What you need to know:
- The authors’ bodies of work address many of 2023’s most pressing concerns—climate change, immigration, financial hardship, the persecution of minorities, political extremism and the erosion of personal freedoms.
The shortlist for this year’s Booker Prize includes one British, one Canadian, two Irish and two American authors, it has been announced.
They include Sarah Bernstein (Canadian), Study for Obedience (Granta Books); Jonathan Escoffery (American), If I Survive You (4th Estate); Paul Harding (American), This Other Eden (Hutchinson Heinemann); Paul Lynch (Irish), Prophet Song (Oneworld); Chetna Maroo (British), Western Lane (Picador); and Paul Murray (Irish), The Bee Sting (Hamish Hamilton).
Their bodies of work address many of 2023’s most pressing concerns—climate change, immigration, financial hardship, the persecution of minorities, political extremism and the erosion of personal freedoms. The books feature characters in search of peace and belonging or lamenting lost loves. Grounded in modern reality, they shed light on shameful episodes in history and imagine a terrifying future.
The Bee Sting is about a patch of ice on the road, a casual favour to a charming stranger, a bee caught beneath a bridal veil.
In Prophet Song, Lynch’s exhilarating, propulsive and confrontational portrait of a society on the brink, a mother faces a terrible choice.
If I Survive You is an exhilarating novel-in-stories that pulses with style, heart and barbed humour, while unravelling what it means to carve out an existence between cultures, homes and paycheques.
Maroo’s tender and moving debut novel Western Lane is about grief, sisterhood, a teenage girl’s struggle to transcend herself, and squash.
Full of lyricism and power, Harding’s spellbinding novel This Other Eden celebrates the hopes, dreams and resilience of those deemed not to fit in a world brutally intolerant of difference.
In her accomplished and unsettling second novel, Study For Obedience, Bernstein explores themes of prejudice, abuse and guilt through the eyes of a singularly unreliable narrator.
The judges chose the final six novels from 13 long-listed titles—the ‘Booker dozen’—which were selected from 163 books published between October 1, 2022 and September 30, 2023, and submitted to the prize by publishers. All the shortlisted authors receive £2,500 (Shs11.3m) and a bespoke bound edition of their book. They gain global readerships and a dramatic increase in sales.
The 2023 winner, set to be announced on November 26 at an award ceremony at Old Billingsgate, will receive £50,000 (Shs225m) and a trophy designed by the late Jan Pienkowski.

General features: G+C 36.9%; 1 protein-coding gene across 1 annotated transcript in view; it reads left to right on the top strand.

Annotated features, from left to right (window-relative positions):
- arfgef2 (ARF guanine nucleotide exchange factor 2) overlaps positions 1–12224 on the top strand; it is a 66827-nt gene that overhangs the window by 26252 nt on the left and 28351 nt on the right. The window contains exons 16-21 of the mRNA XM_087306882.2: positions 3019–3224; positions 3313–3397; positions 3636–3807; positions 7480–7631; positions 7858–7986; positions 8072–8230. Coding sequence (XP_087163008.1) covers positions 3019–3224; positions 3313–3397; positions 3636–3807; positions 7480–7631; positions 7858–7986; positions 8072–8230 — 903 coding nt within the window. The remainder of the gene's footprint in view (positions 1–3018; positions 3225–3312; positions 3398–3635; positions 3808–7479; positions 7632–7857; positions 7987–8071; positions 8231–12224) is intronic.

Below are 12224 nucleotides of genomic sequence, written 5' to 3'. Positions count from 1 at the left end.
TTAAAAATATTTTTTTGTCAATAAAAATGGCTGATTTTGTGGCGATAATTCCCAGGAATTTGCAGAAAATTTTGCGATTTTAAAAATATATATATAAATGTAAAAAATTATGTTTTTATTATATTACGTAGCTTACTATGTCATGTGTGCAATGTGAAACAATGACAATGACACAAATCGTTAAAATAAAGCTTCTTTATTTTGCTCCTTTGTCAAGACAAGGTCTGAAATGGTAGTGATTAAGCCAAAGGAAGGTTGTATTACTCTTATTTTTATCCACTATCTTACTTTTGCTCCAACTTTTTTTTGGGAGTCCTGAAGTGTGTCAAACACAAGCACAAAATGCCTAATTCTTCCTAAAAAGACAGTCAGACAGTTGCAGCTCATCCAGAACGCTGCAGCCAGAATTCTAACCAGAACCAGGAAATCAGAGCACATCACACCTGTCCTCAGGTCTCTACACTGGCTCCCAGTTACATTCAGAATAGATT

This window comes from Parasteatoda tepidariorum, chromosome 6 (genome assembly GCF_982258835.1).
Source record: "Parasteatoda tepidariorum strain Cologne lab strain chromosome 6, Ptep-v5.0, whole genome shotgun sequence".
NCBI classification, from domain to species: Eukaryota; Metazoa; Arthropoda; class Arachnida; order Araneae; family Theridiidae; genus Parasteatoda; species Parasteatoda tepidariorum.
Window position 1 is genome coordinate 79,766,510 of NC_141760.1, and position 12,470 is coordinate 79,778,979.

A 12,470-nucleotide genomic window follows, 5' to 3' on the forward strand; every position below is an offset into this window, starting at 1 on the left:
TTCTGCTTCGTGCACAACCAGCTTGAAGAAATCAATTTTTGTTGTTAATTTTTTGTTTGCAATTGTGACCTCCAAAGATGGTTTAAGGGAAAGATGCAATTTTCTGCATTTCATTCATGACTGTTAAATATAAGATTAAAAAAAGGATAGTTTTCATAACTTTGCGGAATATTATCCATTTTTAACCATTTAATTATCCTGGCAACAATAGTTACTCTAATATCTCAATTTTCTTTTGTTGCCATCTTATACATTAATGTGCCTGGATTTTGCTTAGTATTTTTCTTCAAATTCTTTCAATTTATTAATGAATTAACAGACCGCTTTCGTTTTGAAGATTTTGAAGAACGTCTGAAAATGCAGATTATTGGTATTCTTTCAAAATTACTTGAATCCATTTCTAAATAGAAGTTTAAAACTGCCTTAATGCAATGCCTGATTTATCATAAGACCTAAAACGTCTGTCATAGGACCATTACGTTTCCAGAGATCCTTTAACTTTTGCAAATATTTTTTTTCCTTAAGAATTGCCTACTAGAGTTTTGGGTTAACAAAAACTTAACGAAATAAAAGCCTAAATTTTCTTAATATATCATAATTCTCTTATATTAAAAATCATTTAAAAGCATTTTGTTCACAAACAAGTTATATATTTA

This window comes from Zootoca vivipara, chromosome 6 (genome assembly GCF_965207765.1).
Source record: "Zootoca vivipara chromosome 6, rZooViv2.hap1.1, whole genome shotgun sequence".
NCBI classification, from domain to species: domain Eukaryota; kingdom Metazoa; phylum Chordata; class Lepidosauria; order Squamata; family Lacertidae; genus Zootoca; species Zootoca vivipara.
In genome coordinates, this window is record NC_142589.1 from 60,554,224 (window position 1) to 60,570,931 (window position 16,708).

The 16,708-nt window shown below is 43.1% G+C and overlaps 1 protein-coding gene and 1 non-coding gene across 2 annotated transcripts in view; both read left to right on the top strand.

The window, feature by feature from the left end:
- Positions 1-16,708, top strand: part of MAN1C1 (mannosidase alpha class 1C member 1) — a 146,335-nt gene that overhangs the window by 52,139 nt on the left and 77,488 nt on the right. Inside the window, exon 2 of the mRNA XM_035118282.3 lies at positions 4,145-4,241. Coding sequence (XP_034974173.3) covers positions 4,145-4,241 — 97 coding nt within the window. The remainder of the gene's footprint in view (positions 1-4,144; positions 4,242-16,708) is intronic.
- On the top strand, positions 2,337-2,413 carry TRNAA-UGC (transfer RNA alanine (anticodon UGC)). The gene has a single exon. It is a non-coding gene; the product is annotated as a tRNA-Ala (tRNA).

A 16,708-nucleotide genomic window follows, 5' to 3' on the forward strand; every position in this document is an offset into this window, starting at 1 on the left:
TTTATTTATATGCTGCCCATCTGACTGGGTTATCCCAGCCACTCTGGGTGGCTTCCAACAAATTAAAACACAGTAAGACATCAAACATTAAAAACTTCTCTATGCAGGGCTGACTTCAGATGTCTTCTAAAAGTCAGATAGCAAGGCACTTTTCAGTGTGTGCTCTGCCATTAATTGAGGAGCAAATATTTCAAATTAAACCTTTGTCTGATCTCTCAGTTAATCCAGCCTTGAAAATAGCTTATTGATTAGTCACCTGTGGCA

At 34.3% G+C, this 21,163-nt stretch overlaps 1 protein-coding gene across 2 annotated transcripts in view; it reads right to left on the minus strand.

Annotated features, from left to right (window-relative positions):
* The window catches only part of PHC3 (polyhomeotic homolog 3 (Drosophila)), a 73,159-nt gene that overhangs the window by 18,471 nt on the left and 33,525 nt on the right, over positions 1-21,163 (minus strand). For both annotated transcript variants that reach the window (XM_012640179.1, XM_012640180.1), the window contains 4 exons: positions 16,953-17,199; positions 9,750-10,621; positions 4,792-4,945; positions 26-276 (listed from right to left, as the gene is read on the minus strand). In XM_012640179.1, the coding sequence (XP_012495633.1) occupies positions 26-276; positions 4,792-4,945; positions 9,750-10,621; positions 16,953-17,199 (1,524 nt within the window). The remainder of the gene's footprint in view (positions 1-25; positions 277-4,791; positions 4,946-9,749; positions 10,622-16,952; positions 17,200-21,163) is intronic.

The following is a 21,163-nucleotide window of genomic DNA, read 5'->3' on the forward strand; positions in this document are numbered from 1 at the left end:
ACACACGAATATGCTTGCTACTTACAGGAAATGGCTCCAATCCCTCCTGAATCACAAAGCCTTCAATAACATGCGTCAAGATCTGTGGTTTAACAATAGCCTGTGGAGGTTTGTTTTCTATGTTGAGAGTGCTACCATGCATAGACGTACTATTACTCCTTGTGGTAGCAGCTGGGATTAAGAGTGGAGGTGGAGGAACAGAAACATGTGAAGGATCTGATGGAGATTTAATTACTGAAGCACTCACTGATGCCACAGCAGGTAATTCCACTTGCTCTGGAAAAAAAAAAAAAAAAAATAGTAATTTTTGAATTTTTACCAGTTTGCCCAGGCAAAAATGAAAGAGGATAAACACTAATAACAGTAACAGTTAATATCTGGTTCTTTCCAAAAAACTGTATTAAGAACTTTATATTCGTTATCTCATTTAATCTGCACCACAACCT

“The best novels invoke a sense of timelessness even while saying something about how we live now. Our six finalists are marvels of form. Some look unflinchingly at the ways in which trauma can be absorbed and passed down through the generations, as much an inheritance as a well-worn object or an unwanted talent. Some turn a gleeful, dissecting eye on everyday encounters. Some paint visceral portraits of societies pushed to the edge of tolerance,” Esi Edugyan, the chairperson of judges, said.
“All are fuelled by a kind of relentless truth-telling, even when that honesty forces us to confront dark acts. And yet, however long we may pause in the shadows, humour, decency, and grace are never far from hand,” she added.
Ms Edugyan further noted that the “works showcase the breadth of what world literature can do, while gesturing at the unease of our moment.” Each of the works, she added, “speaks distinctly about our shared journeys while refusing to be defined as any one thing.” She pointed to “Bernstein and Harding’s outsiders attempting to establish lives in societies that reject them” and also referenced “the often-funny struggles of Escoffery and Murray’s adolescents as they carve out identities for themselves beyond their parents’ mistakes.” Ditto “Maroo and Lynch’s elegant evocations of family grief.”
“These are supple stories with many strands, many moods, in whose complications we come to recognise ourselves. They are vibrant, nervy, electric,” the chair of judges noted, adding, “In these novelists’ hands, form is pushed hard to see what it yields, and it is always something astonishing.”
Ms Edugyan was joined on the 2023 judging panel by actor, writer and director Adjoa Andoh; poet, lecturer, editor and critic Mary Jean Chan; author and Professor James Shapiro; and actor and writer Robert Webb.
The Booker Prize 2023 shortlist
Study for Obedience by Sarah Bernstein (Granta Books)
If I Survive You by Jonathan Escoffery (4th Estate)
This Other Eden by Paul Harding (Hutchinson Heinemann)
Prophet Song by Paul Lynch (Oneworld)
Western Lane by Chetna Maroo (Picador)
The Bee Sting by Paul Murray (Hamish Hamilton)
The Booker Prize 2022 winner
The Seven Moons of Maali Almeida by the Sri Lankan writer Shehan Karunatilaka